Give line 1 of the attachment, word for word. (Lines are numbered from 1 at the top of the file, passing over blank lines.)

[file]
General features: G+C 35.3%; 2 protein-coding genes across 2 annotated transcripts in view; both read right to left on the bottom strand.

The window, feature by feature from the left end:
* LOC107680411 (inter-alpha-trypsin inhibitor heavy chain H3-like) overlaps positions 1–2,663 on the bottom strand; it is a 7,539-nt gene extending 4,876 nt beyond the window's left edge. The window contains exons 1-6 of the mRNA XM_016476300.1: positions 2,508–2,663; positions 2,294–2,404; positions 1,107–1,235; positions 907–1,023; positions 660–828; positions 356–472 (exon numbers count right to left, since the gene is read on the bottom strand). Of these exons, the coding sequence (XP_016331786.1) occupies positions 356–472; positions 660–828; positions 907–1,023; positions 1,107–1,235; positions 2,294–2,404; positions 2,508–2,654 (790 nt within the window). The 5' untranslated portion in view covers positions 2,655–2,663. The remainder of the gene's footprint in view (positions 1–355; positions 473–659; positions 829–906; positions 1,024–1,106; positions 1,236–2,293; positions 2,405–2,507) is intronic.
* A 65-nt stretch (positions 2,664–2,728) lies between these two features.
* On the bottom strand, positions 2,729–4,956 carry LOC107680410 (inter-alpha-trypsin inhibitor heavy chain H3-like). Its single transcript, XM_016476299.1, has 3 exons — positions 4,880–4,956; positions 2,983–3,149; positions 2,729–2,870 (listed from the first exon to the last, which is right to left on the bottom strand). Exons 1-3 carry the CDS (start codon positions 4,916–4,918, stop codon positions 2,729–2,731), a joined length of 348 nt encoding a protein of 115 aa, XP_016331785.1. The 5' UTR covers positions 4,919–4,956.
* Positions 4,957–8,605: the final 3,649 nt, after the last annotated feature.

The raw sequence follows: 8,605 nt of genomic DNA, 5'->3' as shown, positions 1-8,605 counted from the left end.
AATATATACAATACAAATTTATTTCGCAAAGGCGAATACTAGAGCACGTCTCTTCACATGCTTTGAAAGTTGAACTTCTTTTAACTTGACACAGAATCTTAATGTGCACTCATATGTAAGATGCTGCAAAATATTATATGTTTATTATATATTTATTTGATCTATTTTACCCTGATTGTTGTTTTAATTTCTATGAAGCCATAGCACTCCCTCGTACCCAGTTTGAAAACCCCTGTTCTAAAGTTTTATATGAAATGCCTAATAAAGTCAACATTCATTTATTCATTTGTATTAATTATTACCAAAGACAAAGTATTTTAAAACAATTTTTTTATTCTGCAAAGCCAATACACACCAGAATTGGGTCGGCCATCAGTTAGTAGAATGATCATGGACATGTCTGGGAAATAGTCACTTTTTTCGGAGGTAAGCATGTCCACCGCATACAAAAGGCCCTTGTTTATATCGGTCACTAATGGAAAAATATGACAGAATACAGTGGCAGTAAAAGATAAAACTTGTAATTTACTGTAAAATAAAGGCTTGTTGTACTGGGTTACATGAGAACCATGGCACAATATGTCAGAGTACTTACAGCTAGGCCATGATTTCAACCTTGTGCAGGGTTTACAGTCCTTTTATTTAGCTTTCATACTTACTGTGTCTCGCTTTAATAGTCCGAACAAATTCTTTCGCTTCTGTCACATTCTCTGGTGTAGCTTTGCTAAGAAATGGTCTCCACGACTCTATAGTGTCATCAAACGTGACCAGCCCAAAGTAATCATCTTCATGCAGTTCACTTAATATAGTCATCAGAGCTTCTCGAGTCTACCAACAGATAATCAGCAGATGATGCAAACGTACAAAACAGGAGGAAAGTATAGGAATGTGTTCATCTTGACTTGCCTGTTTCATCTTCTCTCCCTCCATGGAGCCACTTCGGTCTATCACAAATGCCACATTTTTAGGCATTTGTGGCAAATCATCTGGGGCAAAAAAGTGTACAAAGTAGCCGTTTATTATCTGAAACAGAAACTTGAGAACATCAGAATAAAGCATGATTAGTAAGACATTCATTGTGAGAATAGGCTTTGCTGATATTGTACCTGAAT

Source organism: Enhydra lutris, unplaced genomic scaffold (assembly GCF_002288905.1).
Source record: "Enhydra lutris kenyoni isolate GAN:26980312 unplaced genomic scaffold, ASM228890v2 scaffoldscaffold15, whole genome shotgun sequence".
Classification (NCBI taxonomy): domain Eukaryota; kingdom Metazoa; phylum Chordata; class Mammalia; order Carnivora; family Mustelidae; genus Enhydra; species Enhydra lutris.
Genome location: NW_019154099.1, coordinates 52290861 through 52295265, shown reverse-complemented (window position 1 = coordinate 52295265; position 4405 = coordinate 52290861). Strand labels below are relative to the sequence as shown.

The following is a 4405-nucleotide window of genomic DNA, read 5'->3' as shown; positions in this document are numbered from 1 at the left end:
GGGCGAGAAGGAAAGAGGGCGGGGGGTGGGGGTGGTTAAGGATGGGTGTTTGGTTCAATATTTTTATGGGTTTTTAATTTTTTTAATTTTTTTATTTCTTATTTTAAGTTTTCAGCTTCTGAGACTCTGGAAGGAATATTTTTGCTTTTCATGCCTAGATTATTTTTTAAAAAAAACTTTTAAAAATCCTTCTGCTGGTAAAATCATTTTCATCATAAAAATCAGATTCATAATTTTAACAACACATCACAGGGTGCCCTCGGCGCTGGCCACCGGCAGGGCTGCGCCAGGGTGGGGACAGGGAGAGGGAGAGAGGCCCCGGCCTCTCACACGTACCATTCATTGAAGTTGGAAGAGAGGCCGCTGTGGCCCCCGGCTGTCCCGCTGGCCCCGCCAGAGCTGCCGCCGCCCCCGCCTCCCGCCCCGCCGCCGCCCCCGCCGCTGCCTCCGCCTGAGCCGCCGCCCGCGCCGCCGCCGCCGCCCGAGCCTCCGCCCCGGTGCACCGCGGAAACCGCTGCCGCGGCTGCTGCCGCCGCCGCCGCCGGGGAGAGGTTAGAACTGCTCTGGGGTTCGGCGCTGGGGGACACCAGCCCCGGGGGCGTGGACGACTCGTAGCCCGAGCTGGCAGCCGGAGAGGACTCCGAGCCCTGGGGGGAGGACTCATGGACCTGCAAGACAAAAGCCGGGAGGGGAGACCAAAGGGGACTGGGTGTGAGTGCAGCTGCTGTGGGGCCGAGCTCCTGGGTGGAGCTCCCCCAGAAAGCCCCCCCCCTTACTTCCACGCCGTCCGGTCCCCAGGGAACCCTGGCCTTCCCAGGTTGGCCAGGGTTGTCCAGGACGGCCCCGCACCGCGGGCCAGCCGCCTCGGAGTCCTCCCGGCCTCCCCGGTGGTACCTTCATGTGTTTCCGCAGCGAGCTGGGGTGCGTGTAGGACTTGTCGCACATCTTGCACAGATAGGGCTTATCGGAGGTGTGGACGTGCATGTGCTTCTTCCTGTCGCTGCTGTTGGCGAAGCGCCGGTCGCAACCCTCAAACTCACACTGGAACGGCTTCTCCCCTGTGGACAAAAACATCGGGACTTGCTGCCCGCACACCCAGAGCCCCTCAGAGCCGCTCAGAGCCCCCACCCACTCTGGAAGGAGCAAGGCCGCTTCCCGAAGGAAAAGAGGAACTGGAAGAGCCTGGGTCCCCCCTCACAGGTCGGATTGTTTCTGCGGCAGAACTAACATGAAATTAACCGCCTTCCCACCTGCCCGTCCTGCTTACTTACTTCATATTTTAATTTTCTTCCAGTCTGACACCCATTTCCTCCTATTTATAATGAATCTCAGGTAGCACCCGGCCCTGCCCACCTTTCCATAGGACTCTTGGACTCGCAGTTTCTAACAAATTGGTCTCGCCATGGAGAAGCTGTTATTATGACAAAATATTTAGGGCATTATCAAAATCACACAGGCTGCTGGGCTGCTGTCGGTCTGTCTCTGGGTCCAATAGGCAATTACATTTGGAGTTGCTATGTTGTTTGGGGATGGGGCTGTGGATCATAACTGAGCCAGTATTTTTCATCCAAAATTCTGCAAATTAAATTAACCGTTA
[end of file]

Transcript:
General features: G+C 35.3%; 2 protein-coding genes across 2 annotated transcripts in view; both read right to left on the bottom strand.